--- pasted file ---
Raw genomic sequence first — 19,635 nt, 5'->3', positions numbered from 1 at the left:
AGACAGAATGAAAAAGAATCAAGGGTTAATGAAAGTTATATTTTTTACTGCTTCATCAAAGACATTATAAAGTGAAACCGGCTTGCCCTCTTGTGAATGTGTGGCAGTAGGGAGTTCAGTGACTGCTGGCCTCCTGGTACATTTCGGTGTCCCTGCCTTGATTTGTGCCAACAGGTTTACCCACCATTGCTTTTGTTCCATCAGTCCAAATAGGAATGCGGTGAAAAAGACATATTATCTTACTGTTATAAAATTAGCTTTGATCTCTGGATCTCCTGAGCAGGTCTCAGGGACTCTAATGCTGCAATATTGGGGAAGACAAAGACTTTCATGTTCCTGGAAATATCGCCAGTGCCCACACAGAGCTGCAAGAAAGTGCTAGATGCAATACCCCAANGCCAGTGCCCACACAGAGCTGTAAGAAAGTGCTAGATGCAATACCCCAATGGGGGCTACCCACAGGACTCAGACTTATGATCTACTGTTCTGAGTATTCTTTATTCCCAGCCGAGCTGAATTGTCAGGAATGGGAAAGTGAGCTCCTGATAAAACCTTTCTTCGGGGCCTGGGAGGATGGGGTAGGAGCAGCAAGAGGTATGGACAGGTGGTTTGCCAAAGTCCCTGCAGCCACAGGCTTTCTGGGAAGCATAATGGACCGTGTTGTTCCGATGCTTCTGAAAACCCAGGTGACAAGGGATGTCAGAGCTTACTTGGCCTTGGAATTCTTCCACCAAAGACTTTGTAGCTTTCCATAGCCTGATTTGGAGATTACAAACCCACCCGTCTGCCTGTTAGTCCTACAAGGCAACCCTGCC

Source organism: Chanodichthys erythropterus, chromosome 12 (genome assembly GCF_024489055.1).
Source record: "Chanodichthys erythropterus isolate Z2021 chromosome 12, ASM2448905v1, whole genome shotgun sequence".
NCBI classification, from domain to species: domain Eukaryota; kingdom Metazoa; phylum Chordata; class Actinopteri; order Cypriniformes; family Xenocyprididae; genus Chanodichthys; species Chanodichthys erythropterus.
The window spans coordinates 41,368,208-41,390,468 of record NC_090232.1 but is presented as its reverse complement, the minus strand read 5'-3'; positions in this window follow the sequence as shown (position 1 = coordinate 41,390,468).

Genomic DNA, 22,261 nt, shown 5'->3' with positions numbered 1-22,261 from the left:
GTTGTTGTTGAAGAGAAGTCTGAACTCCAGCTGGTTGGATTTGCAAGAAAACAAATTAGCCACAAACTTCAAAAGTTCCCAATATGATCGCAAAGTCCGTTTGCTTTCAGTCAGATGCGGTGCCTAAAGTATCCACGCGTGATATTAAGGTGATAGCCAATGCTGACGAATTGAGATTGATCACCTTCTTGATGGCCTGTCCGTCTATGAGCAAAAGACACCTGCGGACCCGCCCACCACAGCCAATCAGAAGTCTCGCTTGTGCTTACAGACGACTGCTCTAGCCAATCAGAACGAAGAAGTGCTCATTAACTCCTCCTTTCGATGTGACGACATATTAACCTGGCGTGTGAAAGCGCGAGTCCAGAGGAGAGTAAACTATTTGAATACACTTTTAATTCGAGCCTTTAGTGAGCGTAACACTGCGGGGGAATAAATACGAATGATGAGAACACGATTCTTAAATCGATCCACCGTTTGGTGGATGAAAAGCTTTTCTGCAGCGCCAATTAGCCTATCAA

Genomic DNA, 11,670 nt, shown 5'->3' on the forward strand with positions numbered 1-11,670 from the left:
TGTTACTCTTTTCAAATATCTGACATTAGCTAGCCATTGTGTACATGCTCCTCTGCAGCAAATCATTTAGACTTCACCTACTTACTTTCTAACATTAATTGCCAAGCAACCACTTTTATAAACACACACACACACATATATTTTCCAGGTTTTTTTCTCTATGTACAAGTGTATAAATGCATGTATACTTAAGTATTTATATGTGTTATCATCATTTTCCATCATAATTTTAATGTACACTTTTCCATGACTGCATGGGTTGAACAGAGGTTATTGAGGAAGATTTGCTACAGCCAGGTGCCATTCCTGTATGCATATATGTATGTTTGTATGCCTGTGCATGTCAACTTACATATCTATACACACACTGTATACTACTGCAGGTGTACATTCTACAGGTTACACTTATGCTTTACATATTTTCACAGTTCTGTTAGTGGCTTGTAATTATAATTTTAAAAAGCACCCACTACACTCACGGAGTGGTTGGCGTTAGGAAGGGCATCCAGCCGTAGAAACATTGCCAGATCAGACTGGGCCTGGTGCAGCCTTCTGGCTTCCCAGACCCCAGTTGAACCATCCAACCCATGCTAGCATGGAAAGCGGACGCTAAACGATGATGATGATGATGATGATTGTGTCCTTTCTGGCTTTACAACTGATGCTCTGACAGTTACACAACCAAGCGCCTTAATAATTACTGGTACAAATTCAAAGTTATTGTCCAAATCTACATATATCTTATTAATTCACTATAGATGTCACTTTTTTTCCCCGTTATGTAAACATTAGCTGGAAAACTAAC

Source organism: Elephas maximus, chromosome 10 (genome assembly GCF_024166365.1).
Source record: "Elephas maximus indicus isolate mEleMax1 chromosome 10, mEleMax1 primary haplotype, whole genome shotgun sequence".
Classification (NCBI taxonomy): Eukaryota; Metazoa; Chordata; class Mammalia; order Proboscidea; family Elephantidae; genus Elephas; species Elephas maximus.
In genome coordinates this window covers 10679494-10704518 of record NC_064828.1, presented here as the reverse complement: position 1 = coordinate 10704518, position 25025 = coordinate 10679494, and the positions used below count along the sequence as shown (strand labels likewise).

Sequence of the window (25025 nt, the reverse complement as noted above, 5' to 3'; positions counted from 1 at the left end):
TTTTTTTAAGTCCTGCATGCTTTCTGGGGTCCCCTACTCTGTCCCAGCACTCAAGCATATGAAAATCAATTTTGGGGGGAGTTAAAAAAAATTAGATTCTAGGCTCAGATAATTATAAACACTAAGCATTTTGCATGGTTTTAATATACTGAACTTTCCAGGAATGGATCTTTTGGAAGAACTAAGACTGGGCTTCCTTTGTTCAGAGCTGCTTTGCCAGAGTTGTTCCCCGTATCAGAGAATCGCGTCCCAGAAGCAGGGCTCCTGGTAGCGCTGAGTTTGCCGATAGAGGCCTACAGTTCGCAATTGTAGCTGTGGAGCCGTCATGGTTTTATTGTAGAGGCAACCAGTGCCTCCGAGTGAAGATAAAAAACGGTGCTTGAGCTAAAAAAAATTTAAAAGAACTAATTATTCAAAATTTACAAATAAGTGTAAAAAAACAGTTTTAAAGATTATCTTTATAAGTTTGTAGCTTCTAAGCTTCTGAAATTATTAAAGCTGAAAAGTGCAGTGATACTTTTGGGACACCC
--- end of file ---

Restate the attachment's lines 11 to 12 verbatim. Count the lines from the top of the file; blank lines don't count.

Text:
Source organism: Elephas maximus, chromosome 10 (genome assembly GCF_024166365.1).
Source record: "Elephas maximus indicus isolate mEleMax1 chromosome 10, mEleMax1 primary haplotype, whole genome shotgun sequence".